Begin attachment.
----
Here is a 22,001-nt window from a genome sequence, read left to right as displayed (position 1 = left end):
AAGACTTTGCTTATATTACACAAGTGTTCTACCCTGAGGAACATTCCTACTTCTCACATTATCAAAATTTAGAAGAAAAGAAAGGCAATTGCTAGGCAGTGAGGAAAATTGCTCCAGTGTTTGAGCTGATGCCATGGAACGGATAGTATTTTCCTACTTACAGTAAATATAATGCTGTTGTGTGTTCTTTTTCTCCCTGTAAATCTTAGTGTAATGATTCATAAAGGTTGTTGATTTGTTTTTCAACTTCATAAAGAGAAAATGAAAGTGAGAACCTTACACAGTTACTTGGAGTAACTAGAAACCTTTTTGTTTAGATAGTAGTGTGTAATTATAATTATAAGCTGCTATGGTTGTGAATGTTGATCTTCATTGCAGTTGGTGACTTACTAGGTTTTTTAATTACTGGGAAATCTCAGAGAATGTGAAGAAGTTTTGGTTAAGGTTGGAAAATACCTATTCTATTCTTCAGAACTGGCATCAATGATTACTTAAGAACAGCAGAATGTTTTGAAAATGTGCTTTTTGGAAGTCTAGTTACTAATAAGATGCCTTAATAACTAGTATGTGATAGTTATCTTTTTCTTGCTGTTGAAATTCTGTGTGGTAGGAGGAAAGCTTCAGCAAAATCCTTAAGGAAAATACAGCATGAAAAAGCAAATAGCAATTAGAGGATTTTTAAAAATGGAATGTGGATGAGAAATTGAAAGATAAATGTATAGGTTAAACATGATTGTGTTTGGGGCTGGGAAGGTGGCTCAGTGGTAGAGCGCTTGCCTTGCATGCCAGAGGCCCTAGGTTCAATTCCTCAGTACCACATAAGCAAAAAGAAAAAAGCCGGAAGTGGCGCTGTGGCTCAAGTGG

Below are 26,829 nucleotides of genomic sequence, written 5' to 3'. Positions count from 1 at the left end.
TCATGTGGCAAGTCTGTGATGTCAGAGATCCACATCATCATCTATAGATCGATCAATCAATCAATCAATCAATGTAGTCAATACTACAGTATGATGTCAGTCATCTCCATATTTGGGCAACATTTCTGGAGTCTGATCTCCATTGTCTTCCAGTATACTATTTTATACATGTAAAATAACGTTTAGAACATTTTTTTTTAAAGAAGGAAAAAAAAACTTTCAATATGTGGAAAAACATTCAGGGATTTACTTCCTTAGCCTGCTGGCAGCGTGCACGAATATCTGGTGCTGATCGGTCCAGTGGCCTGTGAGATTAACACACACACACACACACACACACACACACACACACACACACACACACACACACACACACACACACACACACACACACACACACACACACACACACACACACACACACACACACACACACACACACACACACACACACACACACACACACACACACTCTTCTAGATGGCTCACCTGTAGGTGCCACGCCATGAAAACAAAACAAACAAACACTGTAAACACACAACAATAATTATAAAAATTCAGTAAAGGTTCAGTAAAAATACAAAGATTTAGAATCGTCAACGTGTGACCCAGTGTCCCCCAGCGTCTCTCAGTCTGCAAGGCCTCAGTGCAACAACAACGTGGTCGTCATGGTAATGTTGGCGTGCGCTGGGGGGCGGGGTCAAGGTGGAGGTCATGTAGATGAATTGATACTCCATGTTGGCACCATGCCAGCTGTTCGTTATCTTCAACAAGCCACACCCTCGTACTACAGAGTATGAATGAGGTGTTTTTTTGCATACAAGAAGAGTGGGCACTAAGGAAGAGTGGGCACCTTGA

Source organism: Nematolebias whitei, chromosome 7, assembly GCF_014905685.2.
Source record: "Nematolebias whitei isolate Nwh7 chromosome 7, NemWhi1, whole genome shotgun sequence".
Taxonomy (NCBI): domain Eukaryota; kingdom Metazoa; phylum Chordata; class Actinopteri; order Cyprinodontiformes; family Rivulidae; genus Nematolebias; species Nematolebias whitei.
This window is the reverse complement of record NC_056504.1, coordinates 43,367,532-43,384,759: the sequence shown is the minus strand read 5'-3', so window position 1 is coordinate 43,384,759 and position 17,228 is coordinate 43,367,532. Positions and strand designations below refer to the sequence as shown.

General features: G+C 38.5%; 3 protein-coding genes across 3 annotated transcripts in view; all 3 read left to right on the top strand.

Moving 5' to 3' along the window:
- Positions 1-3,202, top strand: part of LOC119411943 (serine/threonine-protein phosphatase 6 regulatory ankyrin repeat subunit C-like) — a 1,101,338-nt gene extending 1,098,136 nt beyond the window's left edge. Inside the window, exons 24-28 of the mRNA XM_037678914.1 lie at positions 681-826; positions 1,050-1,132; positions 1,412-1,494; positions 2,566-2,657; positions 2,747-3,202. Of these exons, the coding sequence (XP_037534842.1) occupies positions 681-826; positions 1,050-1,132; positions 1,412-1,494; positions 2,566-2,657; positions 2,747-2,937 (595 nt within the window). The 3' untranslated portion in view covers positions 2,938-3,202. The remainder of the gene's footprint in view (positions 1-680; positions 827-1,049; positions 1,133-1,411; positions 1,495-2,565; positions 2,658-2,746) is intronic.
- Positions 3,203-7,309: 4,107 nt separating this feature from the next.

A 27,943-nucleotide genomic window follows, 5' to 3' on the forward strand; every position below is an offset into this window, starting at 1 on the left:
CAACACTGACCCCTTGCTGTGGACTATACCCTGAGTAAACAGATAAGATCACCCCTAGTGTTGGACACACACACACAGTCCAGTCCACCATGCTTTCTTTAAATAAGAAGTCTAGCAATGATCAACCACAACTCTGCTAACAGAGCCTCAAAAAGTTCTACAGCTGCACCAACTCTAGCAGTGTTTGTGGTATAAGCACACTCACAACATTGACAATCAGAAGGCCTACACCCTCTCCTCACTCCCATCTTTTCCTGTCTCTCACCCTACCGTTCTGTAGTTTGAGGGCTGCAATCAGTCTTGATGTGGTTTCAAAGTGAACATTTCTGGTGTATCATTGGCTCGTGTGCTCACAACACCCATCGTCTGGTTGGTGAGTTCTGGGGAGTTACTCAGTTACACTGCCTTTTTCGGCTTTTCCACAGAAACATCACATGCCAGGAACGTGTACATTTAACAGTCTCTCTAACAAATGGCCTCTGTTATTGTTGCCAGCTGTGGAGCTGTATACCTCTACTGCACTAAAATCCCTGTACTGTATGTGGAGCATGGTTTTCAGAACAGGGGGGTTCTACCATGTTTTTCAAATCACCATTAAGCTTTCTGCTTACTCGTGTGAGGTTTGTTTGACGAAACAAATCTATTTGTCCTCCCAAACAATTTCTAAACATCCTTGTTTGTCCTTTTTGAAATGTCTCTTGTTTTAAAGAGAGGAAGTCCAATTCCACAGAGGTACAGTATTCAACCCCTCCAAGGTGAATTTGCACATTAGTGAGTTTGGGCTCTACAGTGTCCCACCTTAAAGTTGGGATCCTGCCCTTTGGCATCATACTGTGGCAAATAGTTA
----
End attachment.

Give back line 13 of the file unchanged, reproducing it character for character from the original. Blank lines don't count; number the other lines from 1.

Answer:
A 27,943-nucleotide genomic window follows, 5' to 3' on the forward strand; every position below is an offset into this window, starting at 1 on the left: